If you accidentally pull it apart, keep the pieces and keep on trying Smiley

Questions & Answers saved from this thread
1.)
« Last Edit: September 11, 2013 05:13:24 PM by Belladune » THIS ROCKS   Logged

Ravenau1
« Reply #1 on: January 28, 2010 03:54:52 AM »

Thanks Jane!  Grin  Can't wait to get started tomorrow!

Hope you didn't do too much damage to your leg!  Sad
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themuppet
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« Reply #2 on: January 28, 2010 05:09:38 AM »

Boiling water!  Eek!!  My boys and I were petting my roving yesterday, and the girl (she's 2) grabbed the bag, hugged it, and tried to run off with it, so this is going to be an interesting adventure, I think.

Homework will be done after work, teach! *salute*

Ravenau, I really like the colors you chose... that's gonna be an awesome scarf.  I'm envisioning a felt or felted toothy smile at one end.. lol!
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Jane Doe
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« Reply #3 on: January 28, 2010 05:33:26 AM »

Thanks for your concern guys, but my leg is recovering surprisingly well.
Luckily I had the time to be able to do the best 1st aid possible for it, and kept it under running water for 2hrs so it should heal up really quickly  Smiley

Ravenau if you're able to show us your drafted wool when you're done I'd love to see it

themuppet I love the response your children had to your fiber ^_^
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kjlutz
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« Reply #4 on: January 28, 2010 06:29:10 AM »

I can't wait to get started, these lessons are fantastic.  If I can't start before, I know how I'm spending Reading Week...
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Cheyenneswthrt07
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« Reply #5 on: January 28, 2010 06:44:13 AM »

Themuppet, your lucky I gave a small piece to my 2 y/o and she looked at it, wrinkled her nose, shook her head no and ran off lol.  Only my boy is interested lol.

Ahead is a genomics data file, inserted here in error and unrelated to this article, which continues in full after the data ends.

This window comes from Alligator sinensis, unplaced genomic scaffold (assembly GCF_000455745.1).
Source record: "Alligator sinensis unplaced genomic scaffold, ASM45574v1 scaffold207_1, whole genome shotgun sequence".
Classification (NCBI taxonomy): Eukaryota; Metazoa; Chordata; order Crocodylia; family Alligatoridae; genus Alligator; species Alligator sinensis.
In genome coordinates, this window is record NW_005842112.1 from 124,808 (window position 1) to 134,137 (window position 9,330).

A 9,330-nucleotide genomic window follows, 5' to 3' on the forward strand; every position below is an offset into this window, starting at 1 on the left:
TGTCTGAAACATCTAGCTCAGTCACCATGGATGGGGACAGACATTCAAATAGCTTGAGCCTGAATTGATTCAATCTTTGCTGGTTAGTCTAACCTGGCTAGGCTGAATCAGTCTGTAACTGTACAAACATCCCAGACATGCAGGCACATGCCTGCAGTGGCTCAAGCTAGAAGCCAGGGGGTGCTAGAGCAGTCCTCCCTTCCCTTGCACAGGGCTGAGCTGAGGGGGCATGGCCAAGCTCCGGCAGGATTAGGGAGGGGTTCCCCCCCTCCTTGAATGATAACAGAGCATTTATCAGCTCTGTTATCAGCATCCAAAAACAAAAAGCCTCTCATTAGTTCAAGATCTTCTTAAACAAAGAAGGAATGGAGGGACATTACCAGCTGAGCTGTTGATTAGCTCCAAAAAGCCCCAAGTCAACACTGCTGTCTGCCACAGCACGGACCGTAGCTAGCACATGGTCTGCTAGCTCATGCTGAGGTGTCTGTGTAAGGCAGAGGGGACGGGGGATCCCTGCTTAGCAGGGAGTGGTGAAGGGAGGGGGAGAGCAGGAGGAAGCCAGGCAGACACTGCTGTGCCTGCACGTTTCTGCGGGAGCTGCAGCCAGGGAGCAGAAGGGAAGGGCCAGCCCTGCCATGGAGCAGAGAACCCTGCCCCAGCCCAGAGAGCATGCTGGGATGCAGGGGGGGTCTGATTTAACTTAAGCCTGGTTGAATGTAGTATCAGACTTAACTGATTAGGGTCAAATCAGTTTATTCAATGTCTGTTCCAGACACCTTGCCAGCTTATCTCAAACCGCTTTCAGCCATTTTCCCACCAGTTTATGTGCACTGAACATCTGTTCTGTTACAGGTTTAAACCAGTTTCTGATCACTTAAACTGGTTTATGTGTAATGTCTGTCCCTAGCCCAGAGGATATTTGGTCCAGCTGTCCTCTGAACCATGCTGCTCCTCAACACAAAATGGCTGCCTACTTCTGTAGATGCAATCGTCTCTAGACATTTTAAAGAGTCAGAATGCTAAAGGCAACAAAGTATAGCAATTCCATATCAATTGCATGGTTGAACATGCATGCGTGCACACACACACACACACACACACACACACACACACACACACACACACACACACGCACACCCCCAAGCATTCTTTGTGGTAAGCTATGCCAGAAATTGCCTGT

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themuppet
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« Reply #6 on: January 28, 2010 06:53:19 AM »

Oh yeah she loves it.. I have pictures of her kissing and hugging a ball of yarn.. hahaha  Every time I'm working on anything, I'm fighting her for the yarn 'cause she just wants to love on it.
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Belladune
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« Reply #7 on: January 28, 2010 07:08:19 AM »

wonderful lesson Jane Doe.  and thanks for the links, I haven't seen the 2 on batts, so it'll be helpful when I use a batt.. I just rip em up lol...
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Cheyenneswthrt07
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« Reply #8 on: January 28, 2010 07:21:21 AM »

I had seen the other two before, Megan and Restone, but the one on coils, was great, my roving won't just sit in a lumpy coil of bleh anymore. 
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Avalon the Arcane
« Reply #9 on: January 28, 2010 05:29:50 PM »

This is a great lesson -- I can't wait to get started.  Smiley

I do have a question for you though:
Say I wanted to make worsted weight yarn.  How thin would be drafted roving have to be for my spun yarn to come out as thick as worsted yarn instead of, say, bulky yarn or sport weight?  Is there a way I can determine how thick my finished yarn will be at the drafting phase?

(Can I get an estimate of the thickness of the yarn by twisting the drafted roving or something?)

It would be super helpful if you could offer any input on this.  I haven't been able to find much info on this in other tutorials and articles I've read.
Thank you so much for taking the time to put these lessons up... and answering our crazy questions.  Tongue
« Last Edit: January 28, 2010 05:35:53 PM by Avalon the Arcane » THIS ROCKS   Logged